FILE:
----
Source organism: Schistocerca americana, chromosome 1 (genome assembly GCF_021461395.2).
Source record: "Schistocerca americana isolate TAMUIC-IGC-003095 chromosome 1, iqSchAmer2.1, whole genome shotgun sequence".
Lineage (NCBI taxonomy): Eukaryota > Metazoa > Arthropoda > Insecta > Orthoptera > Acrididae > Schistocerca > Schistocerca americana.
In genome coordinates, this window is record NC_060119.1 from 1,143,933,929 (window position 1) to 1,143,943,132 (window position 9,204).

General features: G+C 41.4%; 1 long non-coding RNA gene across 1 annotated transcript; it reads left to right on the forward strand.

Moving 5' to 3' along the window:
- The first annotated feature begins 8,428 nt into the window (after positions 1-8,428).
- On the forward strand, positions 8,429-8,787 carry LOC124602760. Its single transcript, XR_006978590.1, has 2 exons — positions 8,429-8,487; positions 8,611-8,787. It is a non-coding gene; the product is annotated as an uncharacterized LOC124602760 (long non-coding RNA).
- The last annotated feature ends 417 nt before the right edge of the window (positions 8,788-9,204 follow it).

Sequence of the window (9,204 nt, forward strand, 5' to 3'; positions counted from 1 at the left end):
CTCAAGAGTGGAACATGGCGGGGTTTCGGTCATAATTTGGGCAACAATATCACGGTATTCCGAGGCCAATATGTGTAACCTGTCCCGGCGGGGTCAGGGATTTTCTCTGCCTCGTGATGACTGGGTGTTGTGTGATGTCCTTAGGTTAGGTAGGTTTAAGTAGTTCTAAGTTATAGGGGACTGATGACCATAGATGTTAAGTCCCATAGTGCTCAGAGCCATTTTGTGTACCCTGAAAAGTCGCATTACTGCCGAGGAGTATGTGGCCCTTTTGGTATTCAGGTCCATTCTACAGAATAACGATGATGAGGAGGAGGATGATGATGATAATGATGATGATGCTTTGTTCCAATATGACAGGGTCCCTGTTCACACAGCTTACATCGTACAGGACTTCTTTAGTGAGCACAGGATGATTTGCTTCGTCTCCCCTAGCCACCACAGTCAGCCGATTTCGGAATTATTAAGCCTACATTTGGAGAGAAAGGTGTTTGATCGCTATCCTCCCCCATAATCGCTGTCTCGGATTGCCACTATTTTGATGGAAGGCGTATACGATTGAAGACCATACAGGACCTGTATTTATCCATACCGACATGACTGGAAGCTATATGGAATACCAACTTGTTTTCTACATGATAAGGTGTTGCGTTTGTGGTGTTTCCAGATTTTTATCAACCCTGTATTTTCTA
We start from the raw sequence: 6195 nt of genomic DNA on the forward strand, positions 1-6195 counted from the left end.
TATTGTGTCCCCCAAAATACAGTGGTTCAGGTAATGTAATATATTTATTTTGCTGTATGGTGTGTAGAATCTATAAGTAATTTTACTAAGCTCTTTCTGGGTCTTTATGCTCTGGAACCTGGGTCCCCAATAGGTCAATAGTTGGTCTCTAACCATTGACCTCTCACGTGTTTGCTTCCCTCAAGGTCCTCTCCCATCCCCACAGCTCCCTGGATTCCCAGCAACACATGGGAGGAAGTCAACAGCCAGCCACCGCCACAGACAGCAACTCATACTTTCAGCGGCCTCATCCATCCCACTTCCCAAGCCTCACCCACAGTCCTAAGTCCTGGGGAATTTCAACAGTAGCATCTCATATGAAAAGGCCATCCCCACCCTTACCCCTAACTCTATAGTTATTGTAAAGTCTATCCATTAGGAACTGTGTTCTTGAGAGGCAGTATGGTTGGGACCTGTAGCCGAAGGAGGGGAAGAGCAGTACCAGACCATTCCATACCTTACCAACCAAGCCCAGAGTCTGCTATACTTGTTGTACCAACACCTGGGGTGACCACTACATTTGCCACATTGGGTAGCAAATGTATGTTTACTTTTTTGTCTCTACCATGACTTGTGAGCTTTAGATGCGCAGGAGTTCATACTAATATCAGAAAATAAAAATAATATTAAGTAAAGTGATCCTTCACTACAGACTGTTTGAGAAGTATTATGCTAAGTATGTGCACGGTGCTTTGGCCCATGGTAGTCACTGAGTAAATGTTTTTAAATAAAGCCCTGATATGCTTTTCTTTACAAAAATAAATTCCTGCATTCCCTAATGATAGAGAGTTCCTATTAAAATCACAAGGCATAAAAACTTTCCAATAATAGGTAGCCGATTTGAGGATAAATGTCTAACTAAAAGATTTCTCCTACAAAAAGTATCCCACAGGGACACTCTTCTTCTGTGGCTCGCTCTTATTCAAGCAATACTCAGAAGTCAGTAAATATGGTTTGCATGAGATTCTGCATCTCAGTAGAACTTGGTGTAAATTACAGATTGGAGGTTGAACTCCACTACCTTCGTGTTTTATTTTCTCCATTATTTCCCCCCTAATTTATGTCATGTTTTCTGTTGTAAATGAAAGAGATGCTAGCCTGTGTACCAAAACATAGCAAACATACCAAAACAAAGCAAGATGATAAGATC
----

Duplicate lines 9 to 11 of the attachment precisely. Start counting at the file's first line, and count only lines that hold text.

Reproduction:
- The last annotated feature ends 417 nt before the right edge of the window (positions 8,788-9,204 follow it).

Sequence of the window (9,204 nt, forward strand, 5' to 3'; positions counted from 1 at the left end):
CTCAAGAGTGGAACATGGCGGGGTTTCGGTCATAATTTGGGCAACAATATCACGGTATTCCGAGGCCAATATGTGTAACCTGTCCCGGCGGGGTCAGGGATTTTCTCTGCCTCGTGATGACTGGGTGTTGTGTGATGTCCTTAGGTTAGGTAGGTTTAAGTAGTTCTAAGTTATAGGGGACTGATGACCATAGATGTTAAGTCCCATAGTGCTCAGAGCCATTTTGTGTACCCTGAAAAGTCGCATTACTGCCGAGGAGTATGTGGCCCTTTTGGTATTCAGGTCCATTCTACAGAATAACGATGATGAGGAGGAGGATGATGATGATAATGATGATGATGCTTTGTTCCAATATGACAGGGTCCCTGTTCACACAGCTTACATCGTACAGGACTTCTTTAGTGAGCACAGGATGATTTGCTTCGTCTCCCCTAGCCACCACAGTCAGCCGATTTCGGAATTATTAAGCCTACATTTGGAGAGAAAGGTGTTTGATCGCTATCCTCCCCCATAATCGCTGTCTCGGATTGCCACTATTTTGATGGAAGGCGTATACGATTGAAGACCATACAGGACCTGTATTTATCCATACCGACATGACTGGAAGCTATATGGAATACCAACTTGTTTTCTACATGATAAGGTGTTGCGTTTGTGGTGTTTCCAGATTTTTATCAACCCTGTATTTTCTA